Silver Tales

Nice move in silver today. We are now in uncharted waters. I think what happened long ago with “Bunky” Hunt was just noise. We are at the high. This was going to happen sooner or later, so no big surprise. I do wonder, “Why today?”

The inflation numbers were a tad hotter then expected. The news from the Mid East was unsettling. I heard some guys talking on TV that those stories are what made silver yank higher. I doubt that.

Gold was up only .7%, silver +3.6%. The currency markets did not move much and bonds were up 10 ticks. Today just happened to be “silver day”. For sure the background story was all about the upside. Even guys like me have been writing that backward = bullish.

I think today’s move was a big spec (or two) putting real money on the table getting long (or longer). Keep in mind that silver is not such a big contract. There are (at least) two-dozen names that have the ammo and the balls to kick silver up a few notches.

The March and May contracts both traded actively and ended at 31.74. This means there is no cost to roll a position. I clear incentive to get long. For leveraged players the “no carry” trade is a place to go.

I like this result. The market(s) have been way too quiet of late. A win for the hot money in silver will just create the opportunity to lean on some other vulnerable market that is set for a nice move. Gold and crude sure come to mind. Long bonds of all stripes are on the list.

Speaking of crude, look what is being paid for physical delivery down in the Gulf. The WTI is simply not telling the story of what energy is costing us. $4 gas is staring us in the face with this crude cost:

Old Story

For about a year or so back around 84 I ran Citybank’s (now C) bullion vault at 399 Park Avenue. This was just a corporate screw-up. The guy who had management responsibility for the vault got transferred to Hong Kong and so there was a hole in the Org Chart. I was running other profit centers and that was working out so they gave me another. Fortunately for me there were two guys who ran the vault and did a fine job at it. There was a lot of money to be made receiving/storing/shipping bullion.

One of the things I did was take people down to give a tour. It was a pretty good show. In my mind’s eye it was as big as a basketball court. There were sections that had gold and palladium. Tons of it. But the staggering thing was the silver. It was piled in 200lb bars up to ceiling. They moved it with big forklifts. Hard to describe the scope of it.

This was Bunker Hunt’s silver. It was a good chunk of the 100mm ounces he bought.

The Hunt story blew up in late 79. Keep in mind that numbers then are like today except add another zero. Citi was a very big lender to the Hunts ($115mm). First Chicago was out $70mm. National Bank of Dallas had syndicated a loan for $450mm. All the banks had a chunk of that swill. The worst part was the broker loans. Pru Bache had margin loans of $200mm Hutton another $100mm and the idiots at Merrill had a $500mm out on margin.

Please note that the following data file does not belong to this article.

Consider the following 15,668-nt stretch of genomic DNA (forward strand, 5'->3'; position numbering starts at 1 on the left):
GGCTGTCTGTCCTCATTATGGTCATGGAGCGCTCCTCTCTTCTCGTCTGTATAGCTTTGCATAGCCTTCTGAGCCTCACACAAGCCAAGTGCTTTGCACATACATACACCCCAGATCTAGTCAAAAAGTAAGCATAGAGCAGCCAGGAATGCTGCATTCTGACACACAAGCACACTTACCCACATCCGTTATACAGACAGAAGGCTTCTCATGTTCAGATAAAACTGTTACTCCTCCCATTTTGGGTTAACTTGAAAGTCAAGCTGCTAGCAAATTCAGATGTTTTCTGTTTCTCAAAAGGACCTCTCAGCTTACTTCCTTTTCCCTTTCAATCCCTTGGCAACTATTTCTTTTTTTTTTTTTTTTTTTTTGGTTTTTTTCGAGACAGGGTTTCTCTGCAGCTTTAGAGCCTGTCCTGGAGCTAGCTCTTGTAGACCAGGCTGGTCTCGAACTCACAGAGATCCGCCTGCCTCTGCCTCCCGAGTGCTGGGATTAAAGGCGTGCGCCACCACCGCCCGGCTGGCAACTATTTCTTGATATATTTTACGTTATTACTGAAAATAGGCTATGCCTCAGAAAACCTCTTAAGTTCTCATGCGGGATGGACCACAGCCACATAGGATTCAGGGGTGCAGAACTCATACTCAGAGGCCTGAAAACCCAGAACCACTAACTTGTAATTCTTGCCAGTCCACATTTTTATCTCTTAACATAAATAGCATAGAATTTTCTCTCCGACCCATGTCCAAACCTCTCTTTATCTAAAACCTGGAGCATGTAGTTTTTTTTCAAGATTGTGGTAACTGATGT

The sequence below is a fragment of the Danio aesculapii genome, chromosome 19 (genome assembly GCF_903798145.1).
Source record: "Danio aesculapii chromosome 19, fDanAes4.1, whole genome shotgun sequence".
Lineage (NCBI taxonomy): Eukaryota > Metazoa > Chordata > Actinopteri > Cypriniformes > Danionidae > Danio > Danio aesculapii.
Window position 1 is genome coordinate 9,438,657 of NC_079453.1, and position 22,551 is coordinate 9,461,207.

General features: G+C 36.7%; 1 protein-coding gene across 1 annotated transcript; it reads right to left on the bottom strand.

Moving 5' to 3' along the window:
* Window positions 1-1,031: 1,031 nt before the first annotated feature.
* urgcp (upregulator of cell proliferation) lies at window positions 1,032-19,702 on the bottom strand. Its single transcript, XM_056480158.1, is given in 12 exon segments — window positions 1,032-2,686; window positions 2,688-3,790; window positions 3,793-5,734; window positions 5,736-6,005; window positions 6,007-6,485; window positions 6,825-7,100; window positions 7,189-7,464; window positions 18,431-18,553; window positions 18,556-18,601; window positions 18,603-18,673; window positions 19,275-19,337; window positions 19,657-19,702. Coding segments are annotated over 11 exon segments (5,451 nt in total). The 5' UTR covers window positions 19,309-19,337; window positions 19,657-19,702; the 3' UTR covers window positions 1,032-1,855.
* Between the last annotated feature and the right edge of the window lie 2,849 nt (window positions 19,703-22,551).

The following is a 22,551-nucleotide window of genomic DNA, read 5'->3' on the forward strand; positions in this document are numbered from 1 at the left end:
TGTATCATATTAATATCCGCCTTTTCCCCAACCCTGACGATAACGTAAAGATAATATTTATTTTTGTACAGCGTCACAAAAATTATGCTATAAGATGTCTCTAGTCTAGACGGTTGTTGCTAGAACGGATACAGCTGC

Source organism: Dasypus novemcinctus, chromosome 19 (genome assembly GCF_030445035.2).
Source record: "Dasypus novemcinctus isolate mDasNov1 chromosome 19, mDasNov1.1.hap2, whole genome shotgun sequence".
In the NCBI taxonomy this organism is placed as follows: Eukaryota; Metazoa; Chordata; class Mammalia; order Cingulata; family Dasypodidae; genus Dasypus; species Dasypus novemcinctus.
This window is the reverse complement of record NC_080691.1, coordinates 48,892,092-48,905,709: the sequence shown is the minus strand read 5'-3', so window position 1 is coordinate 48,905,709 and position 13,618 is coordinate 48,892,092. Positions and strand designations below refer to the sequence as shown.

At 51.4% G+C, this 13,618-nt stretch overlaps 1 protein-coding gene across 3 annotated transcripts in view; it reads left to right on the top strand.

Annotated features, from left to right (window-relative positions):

So this was a systemic problem. (Again, a rounding number today)

Paul Volker had taken over the Fed just a few months before all this happened. Inflation was raging at the time. It was his intention to shut that down and he ultimately did. And along the way he killed the Hunts. He also killed the banks that financed the Hunts. He told the banks to eat the losses and store the silver until it could be sold without consequence. Volker played hardball with the likes of Walter Wriston, and they all backed down. Paul made his “rep” at the expense of the Hunts.

The run up in silver (and gold) made Volker look bad. The PMs were the daily signs of his inability to rein in inflation. So he crushed them. Volker set the stage with this one. It was understood that he was not to be messed with. Later he crushed the bond market. All that because inflation got a bit out of hand. Funny how history keeps coming back at you.

So that’s my Bunky story. I’m sure that there are still mountains of silver under Park Avenue. But all that Hunt silver is long since gone by now.

One Saturday morning at 4 am back then I get a call.

Are you BK?

Do you work for Citybank?

Are you the guy responsible for the bullion vault?

There has been an accident. The Number 6 southbound local train has derailed at 53 and Lex. The lead train crashed into the wall. The crash has set off every alarm in your vault. The noise is deafening. What should we do?
Call the police!

This is the police!

It took hours for me to figure out how to turn off an alarm system on a Sunday morning. The cops were pissed. Just old stuff…

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About Bruce Krasting 208 Articles

Bruce worked on Wall Street for twenty five years, he has been writing for the professional press for the last five years and has been on the Fox Business channel several times as a guest describing his written work.

From 1990-1995 he ran a private hedge fund in Greenwich Ct. called Falconer Limited. Investments were driven by macro developments. He closed the fund and retired in 1995. Bruce also been employed by Drexel Burnham Lambert, Citicorp, Credit Suisse and Irving Trust Corp.

Bruce holds a bachelor's degree in economics from Ithaca College and currently lives in Westchester, NY.

Visit: Bruce Krasting's Blog

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